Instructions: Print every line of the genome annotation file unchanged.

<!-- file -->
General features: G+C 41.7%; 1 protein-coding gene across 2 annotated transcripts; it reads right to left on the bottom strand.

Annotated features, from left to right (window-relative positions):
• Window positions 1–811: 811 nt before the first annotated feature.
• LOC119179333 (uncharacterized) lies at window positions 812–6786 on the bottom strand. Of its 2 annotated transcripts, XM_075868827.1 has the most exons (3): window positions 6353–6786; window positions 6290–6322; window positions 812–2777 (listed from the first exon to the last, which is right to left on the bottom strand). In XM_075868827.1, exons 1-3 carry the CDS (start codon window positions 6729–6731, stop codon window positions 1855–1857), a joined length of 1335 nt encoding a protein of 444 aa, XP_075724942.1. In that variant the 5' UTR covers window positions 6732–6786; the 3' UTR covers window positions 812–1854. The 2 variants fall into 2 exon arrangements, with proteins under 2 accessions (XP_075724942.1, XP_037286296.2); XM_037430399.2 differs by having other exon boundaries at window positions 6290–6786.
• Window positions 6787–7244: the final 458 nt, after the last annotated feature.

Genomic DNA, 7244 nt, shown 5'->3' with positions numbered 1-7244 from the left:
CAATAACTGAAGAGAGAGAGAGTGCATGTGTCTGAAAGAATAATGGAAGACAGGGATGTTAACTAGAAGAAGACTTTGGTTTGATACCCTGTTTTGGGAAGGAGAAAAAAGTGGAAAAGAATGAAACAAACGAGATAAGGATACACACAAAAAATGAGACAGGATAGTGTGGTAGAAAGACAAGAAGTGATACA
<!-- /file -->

General features: G+C 41.7%; 1 protein-coding gene across 2 annotated transcripts; it reads right to left on the bottom strand.

Annotated features, from left to right (window-relative positions):
• Window positions 1–811: 811 nt before the first annotated feature.
• LOC119179333 (uncharacterized) lies at window positions 812–6786 on the bottom strand. Of its 2 annotated transcripts, XM_075868827.1 has the most exons (3): window positions 6353–6786; window positions 6290–6322; window positions 812–2777 (listed from the first exon to the last, which is right to left on the bottom strand). In XM_075868827.1, exons 1-3 carry the CDS (start codon window positions 6729–6731, stop codon window positions 1855–1857), a joined length of 1335 nt encoding a protein of 444 aa, XP_075724942.1. In that variant the 5' UTR covers window positions 6732–6786; the 3' UTR covers window positions 812–1854. The 2 variants fall into 2 exon arrangements, with proteins under 2 accessions (XP_075724942.1, XP_037286296.2); XM_037430399.2 differs by having other exon boundaries at window positions 6290–6786.
• Window positions 6787–7244: the final 458 nt, after the last annotated feature.

Genomic DNA, 7244 nt, shown 5'->3' with positions numbered 1-7244 from the left:
CAATAACTGAAGAGAGAGAGAGTGCATGTGTCTGAAAGAATAATGGAAGACAGGGATGTTAACTAGAAGAAGACTTTGGTTTGATACCCTGTTTTGGGAAGGAGAAAAAAGTGGAAAAGAATGAAACAAACGAGATAAGGATACACACAAAAAATGAGACAGGATAGTGTGGTAGAAAGACAAGAAGTGATACA